The Descent Module orients itself to point the ablative heat shield in the direction of travel to protect the craft and crew from the intense plunge back to Earth. At 8:11:39 p.m. EDT (0011:39 GMT), the moment of Entry Interface occurs as the capsule hits the upper fringes of the atmosphere for the fiery re-entry.
During the fall homeward, the Orbital Module and Instrumentation and Propulsion Module will burn up in the atmosphere.
Six minutes after Entry Interface, the crew will experience the period of maximum G-loads during entry as they feel the tug of Earth's gravity for the first time since launch.
At 8:20:38 p.m. EDT (0020:38 GMT), the onboard computers will start a commanded sequence for deployment of the capsule's parachutes at an altitude of about 10 kilometers. Two "pilot" parachutes are unfurled first, extracting a 24-square-meter drogue parachute. Within 16 seconds, the craft's fall will slow from 230 meters per second to about 80 m/s.
The parachute deployment creates a gentle spin for the Soyuz as it dangles underneath the drogue chute, assisting in the capsule's stability in the final minutes before touchdown.
The drogue chute will be jettisoned, allowing the main parachute to be deployed. It is connected to the Descent Module by two harnesses, covers an area of about 1,000 square meters and slows descent to 7.2 meters/second.
Initially, the Descent Module will hang underneath the main parachute at a 30-degree angle with respect to the horizon for aerodynamic stability, but the bottommost harness will be severed a few minutes before landing, allowing the Descent Module to hang vertically through touchdown.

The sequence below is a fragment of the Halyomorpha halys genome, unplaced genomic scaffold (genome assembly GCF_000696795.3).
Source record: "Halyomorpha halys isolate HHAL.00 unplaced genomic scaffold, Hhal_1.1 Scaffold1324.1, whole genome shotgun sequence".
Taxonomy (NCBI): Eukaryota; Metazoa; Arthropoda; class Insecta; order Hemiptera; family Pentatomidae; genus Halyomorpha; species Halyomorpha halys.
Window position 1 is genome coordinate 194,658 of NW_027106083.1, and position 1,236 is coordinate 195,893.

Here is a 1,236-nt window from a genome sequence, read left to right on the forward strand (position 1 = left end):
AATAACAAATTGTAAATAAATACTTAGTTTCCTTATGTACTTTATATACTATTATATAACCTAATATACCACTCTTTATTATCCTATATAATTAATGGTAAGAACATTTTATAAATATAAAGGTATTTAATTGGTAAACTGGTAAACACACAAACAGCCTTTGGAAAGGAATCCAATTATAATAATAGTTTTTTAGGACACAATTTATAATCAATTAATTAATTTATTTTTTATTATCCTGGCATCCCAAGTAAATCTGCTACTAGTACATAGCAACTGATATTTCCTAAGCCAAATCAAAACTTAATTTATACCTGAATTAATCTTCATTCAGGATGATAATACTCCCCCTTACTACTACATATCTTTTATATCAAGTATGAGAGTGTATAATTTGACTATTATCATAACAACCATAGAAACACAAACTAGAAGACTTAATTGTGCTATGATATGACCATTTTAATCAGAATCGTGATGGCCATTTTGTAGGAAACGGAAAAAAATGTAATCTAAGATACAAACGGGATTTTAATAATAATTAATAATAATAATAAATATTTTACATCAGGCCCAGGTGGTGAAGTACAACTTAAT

At an altitude of just over 5 kilometers, the heat shield will be cast free. That is followed by dumping of any residual propellant from the Soyuz.
Once the heat shield is gone, the Soyuz altimeter is exposed to the surface of the Earth. Using a reflector system, signals are bounced to the ground from the Soyuz and reflected back, providing the capsule's computers updated information on altitude and rate of descent.
At an altitude of about 12 meters, cockpit displays will tell Padalka to prepare for the soft landing engine firing. Just one meter above the surface, and just seconds before touchdown, the six solid propellant engines are fired in a final braking maneuver, enabling the Soyuz to land to complete its mission, settling down at a velocity of about 1.5 meters per second.
Touchdown is expected at 8:35:38 p.m. EDT (0035:38 GMT) on the steppes of north-central Kazakhstan, about 97 minutes before sunrise at the landing site. Expedition 9 concludes with a duration of 187 days, 21 hours and 16 minutes.
A group of Russian military helicopters carrying the recovery forces, including a U.S. flight surgeon and astronaut support personnel, should arrive soon after landing to help the crew exit the capsule.
Each crew member will be placed in special reclining chairs near the capsule for initial medical tests and begin readapting to Earth's gravity. They will be transferred into a portable medical tent erected near the touchdown point where the three men can remove their spacesuits.
Post-landing plans call for the crew to be flown from the site in helicopters within two hours of landing. They will be taken to the city of Kustanai for an initial welcoming ceremony. Then a Russian military transport plane will fly the crew to the Gagarin Cosmonaut Training Center in Star City, Russia, where their families will meet them.
The crew undergoes more than two weeks of medical tests and physical rehabilitation before Padalka and Fincke can return to the U.S. for additional debriefings and follow-up exams.